3) NO CAPITALIZATION OF INTEREST. This is an often over-looked benefit that warrants examination. While you have the hardship that qualifies you for IBR/PAYE (ie during training), interest isn’t capitalizing. For this reason, residents who can afford to pay more than required could still maximize PSLF by saving their additional liquidity in a savings or money market account. For example, a resident whose PAYE payment is $250/month, but could afford up to $500/month, should set the additional $250 aside to equal $3000/year. After 4 years, there would be $12k plus interest in savings available to allocate towards accrued interest if they’ve chosen a for-profit job (or PSLF benefits are reduced/compromised legislatively). If PAYE still made economic sense after training (hopefully it doesn’t, but for many in certain specialties or with overwhelming debt loads, it will), these funds would become the tax-liability account (in the hopes that this liability will be removed as suggested in recent budget proposals). If they remained on the PSLF track after training (or were evaluating this as an option), then they’d be maximizing the federal subsidy available to the compensation offered by that PSLF-qualified hospital or entity after (10 – training term) years, and continuing on in PAYE while saving to cover accrued similarly along the way. I’m surprised non-profit teaching hospitals haven’t embraced this retention tool and exercised their collective weight to advocate grandfathering should PSLF befefits be reduced or eliminated in the future…

    By applying the strategy suggested above, a resident/fellow essentially creates a win-win during training which IMHO makes for the best strategy.

    Recent medical graduates having meaningful private loan debt versus federal debt, in my experience, is far more the exception than the rule. I’d be curious to know what programs or profiles are producing the “usual” cases referenced above with private loan debt, as for these graduates obviously IBR/PAYE aren’t options and refinancing/targeting become the only alternatives to mitigate cost. And the refinancing marketplace, while not always perfect, is only becoming more crowded and competitive (and is sticking the feds with the least desirable loan risks, which begs an entirely different forum…).

    Great forum, btw. I used to work for GL and can say that the majority of the talent there working on student loan strategy and management were bright, hard-working, ethical visionaries. I wouldn’t dismiss the value they offered borrowers before imploding in the wake of an asset freeze related to the alleged actions of one bad actor.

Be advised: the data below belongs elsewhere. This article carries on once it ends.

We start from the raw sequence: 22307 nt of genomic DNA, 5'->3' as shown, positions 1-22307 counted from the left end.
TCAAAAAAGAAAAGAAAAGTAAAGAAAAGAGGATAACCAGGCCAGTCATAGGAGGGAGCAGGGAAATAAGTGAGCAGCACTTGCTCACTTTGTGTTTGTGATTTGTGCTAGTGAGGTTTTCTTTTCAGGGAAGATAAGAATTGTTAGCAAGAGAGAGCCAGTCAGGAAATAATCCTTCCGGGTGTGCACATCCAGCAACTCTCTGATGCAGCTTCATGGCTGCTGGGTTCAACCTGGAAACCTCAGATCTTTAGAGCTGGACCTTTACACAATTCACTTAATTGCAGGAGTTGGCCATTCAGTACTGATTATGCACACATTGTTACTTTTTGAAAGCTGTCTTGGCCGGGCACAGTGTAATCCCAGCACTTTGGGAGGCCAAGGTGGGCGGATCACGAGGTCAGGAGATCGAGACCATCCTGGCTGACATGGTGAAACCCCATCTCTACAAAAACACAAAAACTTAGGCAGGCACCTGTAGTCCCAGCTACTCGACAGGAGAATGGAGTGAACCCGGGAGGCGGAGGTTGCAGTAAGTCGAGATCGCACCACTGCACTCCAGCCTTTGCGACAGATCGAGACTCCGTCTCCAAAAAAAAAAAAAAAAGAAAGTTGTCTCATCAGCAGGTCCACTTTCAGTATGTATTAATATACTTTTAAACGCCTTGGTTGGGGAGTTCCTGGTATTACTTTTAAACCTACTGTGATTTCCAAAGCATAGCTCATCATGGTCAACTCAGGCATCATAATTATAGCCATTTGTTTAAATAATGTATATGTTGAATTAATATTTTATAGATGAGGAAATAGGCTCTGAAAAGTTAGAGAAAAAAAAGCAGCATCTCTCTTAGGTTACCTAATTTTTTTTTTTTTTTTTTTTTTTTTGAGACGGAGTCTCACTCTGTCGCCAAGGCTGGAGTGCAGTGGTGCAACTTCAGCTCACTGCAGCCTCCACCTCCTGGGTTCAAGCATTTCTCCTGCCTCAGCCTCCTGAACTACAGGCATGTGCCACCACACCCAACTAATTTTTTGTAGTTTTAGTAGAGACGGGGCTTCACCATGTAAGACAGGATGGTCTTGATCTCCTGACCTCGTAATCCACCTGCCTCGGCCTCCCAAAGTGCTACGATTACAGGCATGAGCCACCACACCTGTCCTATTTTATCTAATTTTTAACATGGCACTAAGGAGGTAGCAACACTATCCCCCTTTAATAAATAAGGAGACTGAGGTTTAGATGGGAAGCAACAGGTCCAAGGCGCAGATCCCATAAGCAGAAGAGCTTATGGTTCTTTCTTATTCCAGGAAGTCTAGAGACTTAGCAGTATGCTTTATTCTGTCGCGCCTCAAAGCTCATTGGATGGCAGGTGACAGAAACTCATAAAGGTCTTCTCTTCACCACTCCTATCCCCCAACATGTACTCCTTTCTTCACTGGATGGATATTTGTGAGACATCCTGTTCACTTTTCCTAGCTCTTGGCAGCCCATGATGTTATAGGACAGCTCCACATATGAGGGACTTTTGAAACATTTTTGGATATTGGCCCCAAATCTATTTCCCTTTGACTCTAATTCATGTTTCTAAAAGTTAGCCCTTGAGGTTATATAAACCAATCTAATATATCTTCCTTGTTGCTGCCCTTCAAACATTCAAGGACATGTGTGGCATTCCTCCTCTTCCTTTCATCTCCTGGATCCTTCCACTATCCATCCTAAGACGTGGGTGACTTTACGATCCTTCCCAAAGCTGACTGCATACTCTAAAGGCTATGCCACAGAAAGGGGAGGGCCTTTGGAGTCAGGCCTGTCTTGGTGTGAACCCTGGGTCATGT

• Thanks for your lengthy comment. The only addition I’d make is that since 2012, medical student loans are no longer subsidized.

      I’m as sad as anyone to see GL implode. I’m a little embarrassed too after giving them this reasonably positive review.

  22. Now that GL Advisor has officially screwed me over, I was wondering if there are any competitors that provide a similar service (or better service!)?

    I’m currently a 4th yr med student just trying to get a head start on future financial aid management

    • I haven’t found another firm so focused on student loan management. Any good hourly financial advisor working with multiple residents ought to be able to help. Email me if you need a referral.

  23. Is there a way to recover from GL Advisors the amounts I’ve given them over the past couple of years? The company clearly did not do anything for me. Thanks very much.

  24. Watching GL’s collapse without notice to clients has been painful. Anyone still being charged their monthly fee should stop those payments with their bank/credit card company. Clients can contact their loan servicers directly to find out their status and when their IBR/PAYE renewals are, or other action items. Many had NelNet as their servicer if they consolidated after graduation; Nelnet has excellent customer service and will be helpful in getting borrowers up to speed on renewals and other action items.

  25. Hello to all. I would like to take this opportunity that I would like to still extend student loan advisory service to you all and discuss your current situation with your loans. Kindly email me directly –

  26. Hi whitecoatinvestor et al,
    I was actually trying to get in touch with gl advisors to close my account before I graduate residency when I learned about this whole scam because all the numbers have been disconnected and I haven’t gotten any responses to emails.
    How can I officially close my account with a company that has gone under? I worry down the line I may get a huge bill from them, and also would want all my information closed.
    Any advice?
    Interesting that they didn’t give me any warning, just a “we are down to skeletal staff due to the snow storm, try calling back later” in early March.

    • There are some student loan advisors out there who are trying to sort this stuff out for clients. One is a few guys who used to work for GL but now work for Larson- “Doctors without quarters.” I have another advertiser (or soon to be advertiser) who is picking up the pieces.

  27. This is so frustrating – as a resident who enrolled with GL Advisors in the summer of 2014, I am very disappointed to see that the company closed without notifying consumers. Is there any way previous consumers can be recompensated for fees paid? Is there anything we should be doing to make sure that our financial data has not been compromised?